The Epistle to the Hebrews Jesus the Better Way Hebrews in the New Testament



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The Epistle to the Hebrews Jesus the Better Way

Hebrews in the New Testament

  • Gospel (4)
  • Matthew
  • Mark
  • Luke
  • John
  • History (1)
  • Acts
  • Epistle (21)
  • Paul (13)
  • Romans
  • 1 and 2 Cor.
  • Galatians
  • Ephesians
  • Philippians
  • Colossians
  • 1 and 2 Thess.
  • 1 and 2 Tim.
  • Titus
  • Philemon
  • Epistle (21)
  • General (8)
  • Hebrews
  • James
  • 1 Peter
  • 2 Peter
  • 1 John
  • 2 John
  • 3 John
  • Jude
  • Prophecy (1)
  • Revelation

Time Period in NT History

  • Preparation for the Church / Life of Christ
  • c. A.D. 1 – 30
  • ( Matthew through John )
  • Establishment of the Church
  • c. A.D. 30 – 60
  • ( Acts through Philemon )
  • Latter Developments in the Church
  • c. A.D 60 – 90
  • ( Hebrews through Revelation )
  • Period 1
  • Period 2
  • Period 3

Book Background

  • Title: Hebrews
    • 1. The title “Hebrews” (Pros Hebraious, To the Hebrews) is not original with the book, but was later assigned to the book. Hebrews is the first of eight books known as the General Epistles. These eight books are called General Epistles because they are addressed to a “general”, widespread audience rather than a particular local church (Corinth, Ephesus, Philippi, etc.) or particular individual (Timothy, Titus, Philemon).

Book Background

  • Title: Hebrews
    • 2. “The Epistle of Paul the Apostle to the Hebrews” is a title that is found in some editions of the King James Version, but there is no early manuscript evidence to support this wording and it was not a part of the original letter. It was added later.

Book Background

  • Author: Unknown
    • 1. Like the genealogy of Melchizedek (7:3), the author of Hebrews is unknown. Different authors have been suggested (Barnabas, Luke, Apollos, Silas, Paul, etc.).

Book Background

  • Author: Unknown
    • 2. The language and style of writing used in the salutation is very similar to what Paul would use (13:18-25), but the typical mention of Paul’s name in a greeting is missing from the book (see Rom. 1:1; 1 Cor. 1:1; etc.). Also, the author appears not to have been an apostle, but one who received the gospel message from the apostles (2:3). Another consideration is to note that the author quotes exclusively from the Septuagint and not from the Hebrew text as Paul often does in his epistles.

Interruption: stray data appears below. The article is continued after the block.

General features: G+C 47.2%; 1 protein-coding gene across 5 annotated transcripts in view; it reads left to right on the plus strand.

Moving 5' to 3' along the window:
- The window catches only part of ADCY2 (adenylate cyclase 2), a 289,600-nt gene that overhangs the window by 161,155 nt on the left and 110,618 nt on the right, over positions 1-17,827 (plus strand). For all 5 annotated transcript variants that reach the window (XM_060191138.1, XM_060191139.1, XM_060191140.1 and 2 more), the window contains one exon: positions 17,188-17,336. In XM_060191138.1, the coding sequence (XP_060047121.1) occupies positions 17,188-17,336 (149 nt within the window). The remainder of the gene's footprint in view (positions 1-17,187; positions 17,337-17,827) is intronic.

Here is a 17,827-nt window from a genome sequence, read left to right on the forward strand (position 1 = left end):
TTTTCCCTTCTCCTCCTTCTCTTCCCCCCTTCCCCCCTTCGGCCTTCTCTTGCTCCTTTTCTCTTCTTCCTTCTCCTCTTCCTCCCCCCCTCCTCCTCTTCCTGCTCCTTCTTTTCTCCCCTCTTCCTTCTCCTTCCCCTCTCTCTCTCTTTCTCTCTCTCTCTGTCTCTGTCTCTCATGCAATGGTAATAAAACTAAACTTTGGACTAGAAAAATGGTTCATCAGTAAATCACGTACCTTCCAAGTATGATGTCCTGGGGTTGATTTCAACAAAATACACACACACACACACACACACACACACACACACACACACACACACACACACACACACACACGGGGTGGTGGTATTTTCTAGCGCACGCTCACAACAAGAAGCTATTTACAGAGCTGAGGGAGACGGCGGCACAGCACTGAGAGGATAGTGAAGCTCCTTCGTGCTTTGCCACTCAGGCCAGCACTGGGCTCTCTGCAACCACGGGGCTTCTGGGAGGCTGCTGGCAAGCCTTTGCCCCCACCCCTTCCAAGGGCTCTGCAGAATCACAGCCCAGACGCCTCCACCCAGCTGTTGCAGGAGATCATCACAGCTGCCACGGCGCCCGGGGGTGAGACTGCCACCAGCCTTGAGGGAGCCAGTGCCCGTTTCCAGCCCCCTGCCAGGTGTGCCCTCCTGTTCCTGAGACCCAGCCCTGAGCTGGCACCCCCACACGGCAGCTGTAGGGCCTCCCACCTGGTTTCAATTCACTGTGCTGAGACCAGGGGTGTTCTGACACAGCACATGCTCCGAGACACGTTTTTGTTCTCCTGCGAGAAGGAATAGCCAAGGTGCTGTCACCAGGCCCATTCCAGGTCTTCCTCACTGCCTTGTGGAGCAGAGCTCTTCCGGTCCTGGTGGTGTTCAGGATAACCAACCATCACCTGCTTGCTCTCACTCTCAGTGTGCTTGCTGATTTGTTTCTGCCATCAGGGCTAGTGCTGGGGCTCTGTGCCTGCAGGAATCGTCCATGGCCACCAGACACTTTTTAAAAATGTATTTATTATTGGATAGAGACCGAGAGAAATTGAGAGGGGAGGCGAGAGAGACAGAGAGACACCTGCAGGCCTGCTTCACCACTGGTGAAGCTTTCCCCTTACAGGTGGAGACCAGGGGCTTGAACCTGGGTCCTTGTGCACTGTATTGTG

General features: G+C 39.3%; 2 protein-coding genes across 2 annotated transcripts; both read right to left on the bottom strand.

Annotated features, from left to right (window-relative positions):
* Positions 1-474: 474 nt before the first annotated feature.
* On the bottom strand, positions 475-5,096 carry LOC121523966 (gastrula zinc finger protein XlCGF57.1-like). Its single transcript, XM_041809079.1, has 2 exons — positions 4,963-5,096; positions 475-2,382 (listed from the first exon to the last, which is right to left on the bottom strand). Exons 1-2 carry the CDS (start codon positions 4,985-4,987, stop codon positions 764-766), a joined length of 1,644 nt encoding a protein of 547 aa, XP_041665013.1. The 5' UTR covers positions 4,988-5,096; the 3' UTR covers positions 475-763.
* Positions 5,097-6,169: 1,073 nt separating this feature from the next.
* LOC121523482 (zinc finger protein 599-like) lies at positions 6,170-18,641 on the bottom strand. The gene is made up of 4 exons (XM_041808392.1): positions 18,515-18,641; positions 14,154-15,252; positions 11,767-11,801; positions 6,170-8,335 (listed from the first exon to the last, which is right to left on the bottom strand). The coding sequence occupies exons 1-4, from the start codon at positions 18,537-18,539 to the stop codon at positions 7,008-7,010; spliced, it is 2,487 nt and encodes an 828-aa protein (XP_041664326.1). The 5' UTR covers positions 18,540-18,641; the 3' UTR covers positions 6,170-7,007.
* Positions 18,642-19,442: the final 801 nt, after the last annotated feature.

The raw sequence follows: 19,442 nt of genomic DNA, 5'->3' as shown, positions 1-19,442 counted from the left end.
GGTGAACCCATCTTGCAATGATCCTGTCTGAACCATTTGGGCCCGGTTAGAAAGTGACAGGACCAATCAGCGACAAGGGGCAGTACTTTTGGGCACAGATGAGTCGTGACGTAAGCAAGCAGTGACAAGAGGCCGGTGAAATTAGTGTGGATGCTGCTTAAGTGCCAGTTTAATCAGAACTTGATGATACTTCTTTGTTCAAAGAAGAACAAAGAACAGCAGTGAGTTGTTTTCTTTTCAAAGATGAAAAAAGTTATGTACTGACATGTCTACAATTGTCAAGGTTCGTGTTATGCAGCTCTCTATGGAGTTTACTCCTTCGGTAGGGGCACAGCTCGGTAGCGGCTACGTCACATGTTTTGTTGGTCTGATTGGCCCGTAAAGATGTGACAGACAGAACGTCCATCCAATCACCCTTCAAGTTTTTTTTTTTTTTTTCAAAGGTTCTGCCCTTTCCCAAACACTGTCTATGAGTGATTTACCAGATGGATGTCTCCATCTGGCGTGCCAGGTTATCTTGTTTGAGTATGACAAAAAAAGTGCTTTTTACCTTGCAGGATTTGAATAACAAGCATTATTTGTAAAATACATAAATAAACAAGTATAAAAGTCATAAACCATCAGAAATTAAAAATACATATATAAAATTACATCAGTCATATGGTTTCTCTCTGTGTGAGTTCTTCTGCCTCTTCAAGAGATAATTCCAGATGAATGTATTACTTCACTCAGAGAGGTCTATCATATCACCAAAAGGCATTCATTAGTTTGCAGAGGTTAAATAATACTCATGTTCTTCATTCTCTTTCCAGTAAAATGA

Book Background

  • Author: Unknown
    • 3. Men like Clement of Alexandria, Origen, and Athanasuis believed that Paul wrote the book. The original recipients knew who he was (13:18-25), but no one knows for certain who wrote the book. However, we can all know for certain what his message was.

Book Background

  • Audience: Jewish Christians
    • 1. Hebrews was written to “brethren” (3:1,12; 10:19; 13:1,22). The traditional view is that the audience was primarily a group of Jewish Christians. There are several references to Old Testament passages, persons (Moses, Joshua, Melchizedek, Aaron, Abraham, etc.), and institutions (priesthood, tabernacle, sacrifices) which would have been understood by a Jewish audience more so than a Gentile audience.

Book Background

  • Audience: Jewish Christians
    • 1. (continued) The repeated use of the present tense in connection to the sacrificial system points to the temple still being in use (8:4,13; 9:4,5,9; 10:1,8,11; 13:10-11). Also, there is no specific mention of Gentiles in the book. The readers may have been Jewish Christians in or around Rome (13:24).

Book Background

  • Audience: Jewish Christians
    • 2. The readers were Christians who had obeyed the gospel (2:3-4; 3:1,12,14; 6:9). They knew the author (13:19) and Timothy (13:23). They were not novices (5:12; 6:1-3) and they had been ministers to the saints (6:10). They had been persecuted, but not to the point of bloodshed (10:32-34; 12:4; 13:3). They had leadership (13:7,17,24).

Book Background

  • Audience: Jewish Christians
    • 2. (continued) However, they were in danger of drifting (2:1), neglect (2:3), and falling away (3:12; 4:1,11; 12:12-15). They were dull of hearing (5:11) and needed to press on to maturity (6:1). They were going after strange teachings (13:9-10). Some were even making a custom of forsaking the assemblies (10:25), sinning willfully (10:26), and shrinking back to perdition (10:39).

Book Background

  • Purpose: Exhortation
    • 1. Hebrews is a book of exhortation (13:22). It was written to exhort the readers not to fall away from Christ. These readers who once stepped out of Judaism into Christianity, are now turning back to the Old Law or turning aside to worldliness (2:1,3; 3:12-13; 4:1,11; 5:11; 6:1,4-8; 10:25,26,39; 12:12,15,25; 13:9-10). They may have done this to avoid persecution.

Book Background

  • Purpose: Exhortation
    • 2. Hebrews exhorts the readers to mature and press forward (6:1,9-12) rather than fall away. They are exhorted several times to “hold fast” what they have in Christ (3:6,14; 4:14; 10:23). The author’s appeal to mature is based upon the absolute sufficiency, supremacy and superiority of Jesus Christ. He is the “better” way! The author’s appeal in the book peaks with the statement: “Jesus Christ is the same yesterday, today and forever” (13:8).


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